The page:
The Democratic nominee also used the exchange to demand that Trump release his tax returns, something the GOP incumbent has refused to do.
“You have not released a single solitary year of your tax returns,” Biden said. “Release your tax returns or stop talking about corruption.”
“I don’t make money from China, you do,” Trump fired back. “I don’t make money from Ukraine, you do. I don’t make money from Russia, you do.”
The candidates also sparred on the issue of illegal immigration, with Biden accusing Trump of deliberately separating families at the border and placing the children of illegal immigrants in cages.
“They separated them at the border to make it a disincentive,” Biden claimed, adding that caging children ” violates every notion of who we are as a nation.”
“Who built the cages, Joe?” Trump fired back, referring to policies implemented under Biden and former president Barack Obama.
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(Via: U.S. House Judiciary GOP)
Trump and Biden also debated the issue of race – with Trump saying he had done more for black Americans than any president since Abraham Lincoln.
Trump also slammed Biden for “doing nothing in 47 years except (passing) a crime bill that was detrimental to black Americans.”
“It’s all talk and no action,” Trump said in reference to Biden, who has made several gaffes during the current campaign on race-related issues and whose segregationist past looms large with many black voters.
Biden pushed back hard against Trump’s characterization of his record on race.
“Abraham Lincoln here is one of the most racist presidents we’ve had in modern history,” Biden said, referring to Trump’s invocation of the sixteenth president. “He pours fuel on every single racist fire – every single one.”
Many conservative media outlets attempted to portray Biden’s remark as being critical of Lincoln, but it was clearly a reference to Trump’s prior comment.
On the environment, Biden stumbled badly when he tried to walk back his previously stated opposition to hydraulic fracturing – a.k.a. “fracking,” which is a method of extracting natural gas and petroleum from bedrock formations. Fracking has driven the natural gas revolution in our nation – which has reduced our reliance on foreign energy sources and dramatically reduced carbon emissions.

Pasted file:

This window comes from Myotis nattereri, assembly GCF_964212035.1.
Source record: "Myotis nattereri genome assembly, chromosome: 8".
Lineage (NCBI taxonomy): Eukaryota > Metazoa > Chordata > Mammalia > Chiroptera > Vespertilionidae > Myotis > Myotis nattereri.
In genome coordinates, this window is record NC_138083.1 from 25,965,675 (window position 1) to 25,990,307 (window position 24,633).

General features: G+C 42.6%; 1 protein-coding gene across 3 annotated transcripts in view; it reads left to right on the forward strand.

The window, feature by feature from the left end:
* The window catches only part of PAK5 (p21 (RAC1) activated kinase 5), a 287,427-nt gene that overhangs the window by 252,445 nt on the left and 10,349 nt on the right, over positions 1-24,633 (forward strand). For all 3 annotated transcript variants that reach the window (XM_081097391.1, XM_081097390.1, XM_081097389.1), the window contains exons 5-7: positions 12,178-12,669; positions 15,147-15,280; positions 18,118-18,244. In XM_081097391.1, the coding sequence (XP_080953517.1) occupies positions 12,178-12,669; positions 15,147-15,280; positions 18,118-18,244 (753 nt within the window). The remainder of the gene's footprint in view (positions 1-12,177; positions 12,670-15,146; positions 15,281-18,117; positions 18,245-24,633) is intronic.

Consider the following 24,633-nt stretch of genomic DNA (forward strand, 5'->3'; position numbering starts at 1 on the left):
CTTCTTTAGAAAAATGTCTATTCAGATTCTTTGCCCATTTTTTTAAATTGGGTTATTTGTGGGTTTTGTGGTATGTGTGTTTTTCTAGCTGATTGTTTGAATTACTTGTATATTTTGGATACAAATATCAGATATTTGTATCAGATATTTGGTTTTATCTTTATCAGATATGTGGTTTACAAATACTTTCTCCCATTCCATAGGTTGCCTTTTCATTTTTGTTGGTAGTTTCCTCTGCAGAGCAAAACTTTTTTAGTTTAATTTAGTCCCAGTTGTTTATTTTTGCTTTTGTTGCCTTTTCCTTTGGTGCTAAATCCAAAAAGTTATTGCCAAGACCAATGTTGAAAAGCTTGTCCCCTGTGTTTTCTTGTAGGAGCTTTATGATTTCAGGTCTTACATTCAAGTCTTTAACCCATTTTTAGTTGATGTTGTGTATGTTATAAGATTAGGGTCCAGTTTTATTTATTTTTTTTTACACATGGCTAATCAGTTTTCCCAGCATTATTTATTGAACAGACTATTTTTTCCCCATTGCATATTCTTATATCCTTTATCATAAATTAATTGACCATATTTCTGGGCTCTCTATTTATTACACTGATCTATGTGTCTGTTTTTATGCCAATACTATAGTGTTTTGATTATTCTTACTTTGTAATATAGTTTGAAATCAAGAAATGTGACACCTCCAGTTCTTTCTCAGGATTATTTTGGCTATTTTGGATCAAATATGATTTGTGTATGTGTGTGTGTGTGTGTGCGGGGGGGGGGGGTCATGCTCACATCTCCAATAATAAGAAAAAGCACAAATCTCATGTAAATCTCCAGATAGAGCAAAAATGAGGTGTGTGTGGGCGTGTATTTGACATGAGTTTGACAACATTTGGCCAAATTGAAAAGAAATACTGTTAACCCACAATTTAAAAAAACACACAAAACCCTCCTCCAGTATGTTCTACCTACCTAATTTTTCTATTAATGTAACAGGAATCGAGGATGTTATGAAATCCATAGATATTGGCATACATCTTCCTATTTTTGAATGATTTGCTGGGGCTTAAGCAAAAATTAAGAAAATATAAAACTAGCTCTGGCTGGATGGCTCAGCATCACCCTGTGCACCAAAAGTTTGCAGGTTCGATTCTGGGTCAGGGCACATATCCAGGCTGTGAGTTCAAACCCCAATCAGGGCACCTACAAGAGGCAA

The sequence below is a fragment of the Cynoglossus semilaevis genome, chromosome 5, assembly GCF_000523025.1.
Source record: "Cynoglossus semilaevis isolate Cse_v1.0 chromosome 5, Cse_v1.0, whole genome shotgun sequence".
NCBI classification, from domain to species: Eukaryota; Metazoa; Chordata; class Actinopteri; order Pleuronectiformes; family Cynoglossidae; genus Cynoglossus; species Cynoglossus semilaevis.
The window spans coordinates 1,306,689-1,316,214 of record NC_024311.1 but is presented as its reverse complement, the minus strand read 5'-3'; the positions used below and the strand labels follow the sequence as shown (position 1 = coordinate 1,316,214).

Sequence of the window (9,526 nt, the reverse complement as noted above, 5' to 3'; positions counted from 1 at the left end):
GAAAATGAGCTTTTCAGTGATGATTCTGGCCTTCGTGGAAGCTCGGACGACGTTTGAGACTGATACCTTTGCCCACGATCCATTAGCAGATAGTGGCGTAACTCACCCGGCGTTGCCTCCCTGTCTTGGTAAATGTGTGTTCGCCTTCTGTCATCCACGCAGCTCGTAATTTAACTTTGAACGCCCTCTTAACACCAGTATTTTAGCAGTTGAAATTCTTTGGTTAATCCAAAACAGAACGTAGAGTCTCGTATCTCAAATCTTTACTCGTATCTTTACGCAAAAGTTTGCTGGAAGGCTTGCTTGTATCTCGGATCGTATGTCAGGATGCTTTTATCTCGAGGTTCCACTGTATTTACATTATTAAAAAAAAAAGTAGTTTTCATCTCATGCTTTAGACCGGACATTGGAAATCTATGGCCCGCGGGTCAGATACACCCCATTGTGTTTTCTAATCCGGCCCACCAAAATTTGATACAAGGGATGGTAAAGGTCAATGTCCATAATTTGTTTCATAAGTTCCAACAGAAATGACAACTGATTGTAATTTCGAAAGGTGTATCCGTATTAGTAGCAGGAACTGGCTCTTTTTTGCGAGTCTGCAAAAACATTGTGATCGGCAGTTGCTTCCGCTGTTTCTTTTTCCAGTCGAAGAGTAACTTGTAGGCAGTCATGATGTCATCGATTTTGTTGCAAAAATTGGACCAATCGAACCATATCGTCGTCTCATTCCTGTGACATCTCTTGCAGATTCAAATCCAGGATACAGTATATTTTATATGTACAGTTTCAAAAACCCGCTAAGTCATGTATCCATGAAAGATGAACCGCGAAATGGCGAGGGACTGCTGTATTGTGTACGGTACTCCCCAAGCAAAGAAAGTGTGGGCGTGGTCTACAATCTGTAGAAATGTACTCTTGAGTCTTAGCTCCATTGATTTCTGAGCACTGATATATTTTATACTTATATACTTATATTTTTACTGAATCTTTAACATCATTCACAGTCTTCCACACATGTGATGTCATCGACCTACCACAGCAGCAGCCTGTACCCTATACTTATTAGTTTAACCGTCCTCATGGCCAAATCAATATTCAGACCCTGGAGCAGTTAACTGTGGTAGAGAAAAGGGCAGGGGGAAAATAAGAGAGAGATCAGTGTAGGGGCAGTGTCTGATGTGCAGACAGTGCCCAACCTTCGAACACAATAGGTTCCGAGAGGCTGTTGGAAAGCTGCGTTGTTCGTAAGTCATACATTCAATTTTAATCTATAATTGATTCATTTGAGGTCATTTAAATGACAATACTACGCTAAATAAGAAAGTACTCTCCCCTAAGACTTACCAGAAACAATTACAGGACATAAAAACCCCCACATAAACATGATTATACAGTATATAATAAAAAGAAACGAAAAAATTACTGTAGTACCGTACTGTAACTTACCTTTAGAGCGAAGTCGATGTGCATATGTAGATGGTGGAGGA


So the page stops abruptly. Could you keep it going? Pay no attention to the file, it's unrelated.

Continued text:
Biden claimed he never opposed fracking and challenged Trump to play a tape of him saying he did.
Trump was more than up for that challenge …
Trump also pushed Biden into an admission that could cost him dearly in the swing state of Pennsylvania.
“Would you close down the oil industry?” Trump asked Biden.
“I would transition from the oil industry, yes,” Biden responded.
According to a January 2020 study (.pdf) from the U.S. Chamber of Commerce, a ban on fracking would cost Pennsylvania 600,000 jobs and roughly $261 billion over its first five years of implementation.
“It would be devastating for every aspect of our state,” Pennsylvania chamber of commerce leader Gene Barr said. “A ban on fracking would risk hundreds of thousands of direct and indirect jobs, affecting income and energy prices for Pennsylvanians. It would also jeopardize all of the programs and services that have benefitted from the state’s natural gas impact tax funds.”
Nationally, a fracking ban would kill 5.9 million jobs in seven states and deprive the economy of $7.1 billion by 2025.
Miss the debate? Here is the exchange in its entirety …
(Click to view)
Who do you think won the debate? Be sure to vote in our poll and post your thoughts in our comments section below …
Who won the second 2020 presidential debate?